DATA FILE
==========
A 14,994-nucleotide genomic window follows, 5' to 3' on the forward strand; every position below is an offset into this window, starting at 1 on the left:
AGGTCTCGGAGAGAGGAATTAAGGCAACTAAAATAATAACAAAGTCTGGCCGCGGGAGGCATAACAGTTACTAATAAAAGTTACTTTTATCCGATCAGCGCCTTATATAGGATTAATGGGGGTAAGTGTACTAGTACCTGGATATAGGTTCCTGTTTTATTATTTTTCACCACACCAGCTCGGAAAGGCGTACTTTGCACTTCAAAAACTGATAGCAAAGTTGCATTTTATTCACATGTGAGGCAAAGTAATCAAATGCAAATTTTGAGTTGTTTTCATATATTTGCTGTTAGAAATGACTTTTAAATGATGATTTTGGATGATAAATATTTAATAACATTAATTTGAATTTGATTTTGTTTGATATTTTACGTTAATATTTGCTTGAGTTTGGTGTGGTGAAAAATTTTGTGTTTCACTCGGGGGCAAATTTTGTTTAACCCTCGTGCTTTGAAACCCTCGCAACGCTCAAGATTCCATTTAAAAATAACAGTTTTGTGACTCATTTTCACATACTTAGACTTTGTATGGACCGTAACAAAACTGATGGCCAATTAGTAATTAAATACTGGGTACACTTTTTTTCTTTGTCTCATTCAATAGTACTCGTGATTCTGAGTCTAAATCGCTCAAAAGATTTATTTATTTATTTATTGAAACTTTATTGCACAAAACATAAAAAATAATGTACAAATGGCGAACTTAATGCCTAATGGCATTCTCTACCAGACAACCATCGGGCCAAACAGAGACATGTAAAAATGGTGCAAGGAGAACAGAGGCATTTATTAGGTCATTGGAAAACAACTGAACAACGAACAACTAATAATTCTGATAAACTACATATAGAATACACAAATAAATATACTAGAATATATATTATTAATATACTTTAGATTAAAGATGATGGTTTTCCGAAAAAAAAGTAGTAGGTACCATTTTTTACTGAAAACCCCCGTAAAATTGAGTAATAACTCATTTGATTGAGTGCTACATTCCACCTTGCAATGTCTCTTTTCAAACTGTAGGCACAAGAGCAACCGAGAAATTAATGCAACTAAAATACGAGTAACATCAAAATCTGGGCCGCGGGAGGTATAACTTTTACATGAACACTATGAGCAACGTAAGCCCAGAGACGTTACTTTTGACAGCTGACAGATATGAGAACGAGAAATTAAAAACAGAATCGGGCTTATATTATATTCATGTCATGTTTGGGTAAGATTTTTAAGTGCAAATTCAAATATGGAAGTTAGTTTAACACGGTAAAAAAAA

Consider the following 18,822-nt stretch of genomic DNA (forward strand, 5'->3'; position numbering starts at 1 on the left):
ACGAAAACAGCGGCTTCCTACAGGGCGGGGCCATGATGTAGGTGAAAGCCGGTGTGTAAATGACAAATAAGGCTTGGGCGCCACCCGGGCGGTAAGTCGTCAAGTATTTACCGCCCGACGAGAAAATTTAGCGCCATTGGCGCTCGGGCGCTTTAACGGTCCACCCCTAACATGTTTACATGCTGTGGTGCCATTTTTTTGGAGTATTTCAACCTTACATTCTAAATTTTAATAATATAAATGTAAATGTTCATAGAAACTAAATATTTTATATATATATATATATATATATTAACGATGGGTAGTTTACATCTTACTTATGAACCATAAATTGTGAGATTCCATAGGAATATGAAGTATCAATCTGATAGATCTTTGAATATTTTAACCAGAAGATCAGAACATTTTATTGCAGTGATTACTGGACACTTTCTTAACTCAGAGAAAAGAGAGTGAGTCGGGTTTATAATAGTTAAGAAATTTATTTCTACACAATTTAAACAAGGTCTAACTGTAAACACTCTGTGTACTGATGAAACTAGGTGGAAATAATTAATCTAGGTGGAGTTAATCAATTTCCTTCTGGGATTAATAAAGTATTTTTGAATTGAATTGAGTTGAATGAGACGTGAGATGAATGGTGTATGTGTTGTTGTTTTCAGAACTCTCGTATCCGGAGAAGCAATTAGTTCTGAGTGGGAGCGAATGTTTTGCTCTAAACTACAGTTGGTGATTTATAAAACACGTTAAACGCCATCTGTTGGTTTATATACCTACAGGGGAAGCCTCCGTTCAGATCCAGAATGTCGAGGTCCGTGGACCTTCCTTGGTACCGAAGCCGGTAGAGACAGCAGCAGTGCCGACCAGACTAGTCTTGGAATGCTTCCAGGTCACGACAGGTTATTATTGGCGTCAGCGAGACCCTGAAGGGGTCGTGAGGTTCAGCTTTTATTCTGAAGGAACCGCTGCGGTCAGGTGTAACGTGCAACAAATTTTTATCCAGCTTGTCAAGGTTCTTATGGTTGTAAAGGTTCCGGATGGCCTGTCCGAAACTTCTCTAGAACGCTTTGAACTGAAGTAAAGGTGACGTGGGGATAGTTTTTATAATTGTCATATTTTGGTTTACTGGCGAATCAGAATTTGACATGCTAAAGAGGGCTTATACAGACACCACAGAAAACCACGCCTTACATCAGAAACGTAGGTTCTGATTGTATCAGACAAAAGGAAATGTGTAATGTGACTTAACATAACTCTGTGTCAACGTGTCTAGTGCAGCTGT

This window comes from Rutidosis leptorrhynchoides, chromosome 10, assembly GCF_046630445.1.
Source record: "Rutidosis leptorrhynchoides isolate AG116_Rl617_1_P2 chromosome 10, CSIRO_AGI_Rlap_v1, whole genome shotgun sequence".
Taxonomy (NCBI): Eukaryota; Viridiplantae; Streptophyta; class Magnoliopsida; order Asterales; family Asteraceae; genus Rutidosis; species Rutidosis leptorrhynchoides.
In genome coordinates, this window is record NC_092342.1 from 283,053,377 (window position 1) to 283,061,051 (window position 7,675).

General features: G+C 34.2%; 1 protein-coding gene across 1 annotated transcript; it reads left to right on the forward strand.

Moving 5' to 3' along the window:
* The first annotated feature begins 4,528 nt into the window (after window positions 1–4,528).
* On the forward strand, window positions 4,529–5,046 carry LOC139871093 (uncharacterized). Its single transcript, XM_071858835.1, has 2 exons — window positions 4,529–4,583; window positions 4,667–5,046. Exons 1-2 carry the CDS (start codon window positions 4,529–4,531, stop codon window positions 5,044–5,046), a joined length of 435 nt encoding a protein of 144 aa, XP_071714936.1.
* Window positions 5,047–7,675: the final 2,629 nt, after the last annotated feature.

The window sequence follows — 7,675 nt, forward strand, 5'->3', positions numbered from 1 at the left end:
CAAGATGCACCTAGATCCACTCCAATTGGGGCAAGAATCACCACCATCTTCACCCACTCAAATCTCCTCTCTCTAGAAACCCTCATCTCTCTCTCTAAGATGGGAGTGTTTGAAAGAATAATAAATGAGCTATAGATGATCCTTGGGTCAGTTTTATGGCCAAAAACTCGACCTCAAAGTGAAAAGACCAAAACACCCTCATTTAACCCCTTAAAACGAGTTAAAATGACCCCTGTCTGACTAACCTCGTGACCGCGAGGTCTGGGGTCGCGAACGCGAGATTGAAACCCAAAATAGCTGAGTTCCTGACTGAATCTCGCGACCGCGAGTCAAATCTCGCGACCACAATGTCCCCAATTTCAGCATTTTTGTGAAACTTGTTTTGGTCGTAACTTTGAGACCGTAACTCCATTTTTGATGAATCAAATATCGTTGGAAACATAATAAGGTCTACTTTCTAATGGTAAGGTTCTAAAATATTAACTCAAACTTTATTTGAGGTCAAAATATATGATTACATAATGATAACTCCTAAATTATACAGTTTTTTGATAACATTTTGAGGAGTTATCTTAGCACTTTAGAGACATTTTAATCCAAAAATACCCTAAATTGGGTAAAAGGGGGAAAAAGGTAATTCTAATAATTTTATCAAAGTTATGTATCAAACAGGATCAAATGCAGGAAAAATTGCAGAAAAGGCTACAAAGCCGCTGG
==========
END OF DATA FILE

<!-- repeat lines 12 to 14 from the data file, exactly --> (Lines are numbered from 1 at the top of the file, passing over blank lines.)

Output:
* On the forward strand, window positions 4,529–5,046 carry LOC139871093 (uncharacterized). Its single transcript, XM_071858835.1, has 2 exons — window positions 4,529–4,583; window positions 4,667–5,046. Exons 1-2 carry the CDS (start codon window positions 4,529–4,531, stop codon window positions 5,044–5,046), a joined length of 435 nt encoding a protein of 144 aa, XP_071714936.1.
* Window positions 5,047–7,675: the final 2,629 nt, after the last annotated feature.

The window sequence follows — 7,675 nt, forward strand, 5'->3', positions numbered from 1 at the left end: